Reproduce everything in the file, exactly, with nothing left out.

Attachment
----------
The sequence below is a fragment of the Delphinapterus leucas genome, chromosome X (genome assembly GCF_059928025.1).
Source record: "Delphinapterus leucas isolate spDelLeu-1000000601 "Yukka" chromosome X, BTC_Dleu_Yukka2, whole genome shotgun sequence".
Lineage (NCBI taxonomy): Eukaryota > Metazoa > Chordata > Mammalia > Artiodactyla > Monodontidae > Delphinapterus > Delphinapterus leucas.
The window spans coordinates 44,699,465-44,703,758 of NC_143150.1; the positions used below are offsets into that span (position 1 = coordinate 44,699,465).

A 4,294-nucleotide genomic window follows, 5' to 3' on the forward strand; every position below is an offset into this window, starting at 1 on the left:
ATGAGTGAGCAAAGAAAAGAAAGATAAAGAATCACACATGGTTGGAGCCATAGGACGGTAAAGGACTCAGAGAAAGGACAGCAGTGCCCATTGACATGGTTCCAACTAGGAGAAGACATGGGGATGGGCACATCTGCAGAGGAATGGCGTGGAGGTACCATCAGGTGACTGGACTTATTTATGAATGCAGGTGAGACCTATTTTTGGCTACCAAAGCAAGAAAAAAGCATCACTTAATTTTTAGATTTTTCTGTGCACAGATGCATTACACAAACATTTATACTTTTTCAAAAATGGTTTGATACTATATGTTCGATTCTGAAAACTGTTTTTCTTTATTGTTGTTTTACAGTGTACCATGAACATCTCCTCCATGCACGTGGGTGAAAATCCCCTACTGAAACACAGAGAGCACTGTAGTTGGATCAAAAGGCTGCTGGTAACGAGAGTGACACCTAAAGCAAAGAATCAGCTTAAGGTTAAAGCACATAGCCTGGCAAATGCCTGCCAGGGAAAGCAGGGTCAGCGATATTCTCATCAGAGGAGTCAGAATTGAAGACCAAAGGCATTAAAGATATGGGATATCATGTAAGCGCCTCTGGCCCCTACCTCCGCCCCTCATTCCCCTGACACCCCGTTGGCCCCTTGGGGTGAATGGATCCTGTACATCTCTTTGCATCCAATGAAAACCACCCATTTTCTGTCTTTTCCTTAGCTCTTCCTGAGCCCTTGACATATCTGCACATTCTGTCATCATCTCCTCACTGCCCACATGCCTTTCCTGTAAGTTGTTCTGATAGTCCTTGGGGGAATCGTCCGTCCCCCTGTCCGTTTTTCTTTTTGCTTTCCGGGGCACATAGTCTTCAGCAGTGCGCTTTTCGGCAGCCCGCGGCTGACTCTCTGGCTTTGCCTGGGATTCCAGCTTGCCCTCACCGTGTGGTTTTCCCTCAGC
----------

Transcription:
The sequence below is a fragment of the Delphinapterus leucas genome, chromosome X (genome assembly GCF_059928025.1).
Source record: "Delphinapterus leucas isolate spDelLeu-1000000601 "Yukka" chromosome X, BTC_Dleu_Yukka2, whole genome shotgun sequence".
Lineage (NCBI taxonomy): Eukaryota > Metazoa > Chordata > Mammalia > Artiodactyla > Monodontidae > Delphinapterus > Delphinapterus leucas.
The window spans coordinates 44,699,465-44,703,758 of NC_143150.1; the positions used below are offsets into that span (position 1 = coordinate 44,699,465).

A 4,294-nucleotide genomic window follows, 5' to 3' on the forward strand; every position below is an offset into this window, starting at 1 on the left:
ATGAGTGAGCAAAGAAAAGAAAGATAAAGAATCACACATGGTTGGAGCCATAGGACGGTAAAGGACTCAGAGAAAGGACAGCAGTGCCCATTGACATGGTTCCAACTAGGAGAAGACATGGGGATGGGCACATCTGCAGAGGAATGGCGTGGAGGTACCATCAGGTGACTGGACTTATTTATGAATGCAGGTGAGACCTATTTTTGGCTACCAAAGCAAGAAAAAAGCATCACTTAATTTTTAGATTTTTCTGTGCACAGATGCATTACACAAACATTTATACTTTTTCAAAAATGGTTTGATACTATATGTTCGATTCTGAAAACTGTTTTTCTTTATTGTTGTTTTACAGTGTACCATGAACATCTCCTCCATGCACGTGGGTGAAAATCCCCTACTGAAACACAGAGAGCACTGTAGTTGGATCAAAAGGCTGCTGGTAACGAGAGTGACACCTAAAGCAAAGAATCAGCTTAAGGTTAAAGCACATAGCCTGGCAAATGCCTGCCAGGGAAAGCAGGGTCAGCGATATTCTCATCAGAGGAGTCAGAATTGAAGACCAAAGGCATTAAAGATATGGGATATCATGTAAGCGCCTCTGGCCCCTACCTCCGCCCCTCATTCCCCTGACACCCCGTTGGCCCCTTGGGGTGAATGGATCCTGTACATCTCTTTGCATCCAATGAAAACCACCCATTTTCTGTCTTTTCCTTAGCTCTTCCTGAGCCCTTGACATATCTGCACATTCTGTCATCATCTCCTCACTGCCCACATGCCTTTCCTGTAAGTTGTTCTGATAGTCCTTGGGGGAATCGTCCGTCCCCCTGTCCGTTTTTCTTTTTGCTTTCCGGGGCACATAGTCTTCAGCAGTGCGCTTTTCGGCAGCCCGCGGCTGACTCTCTGGCTTTGCCTGGGATTCCAGCTTGCCCTCACCGTGTGGTTTTCCCTCAGC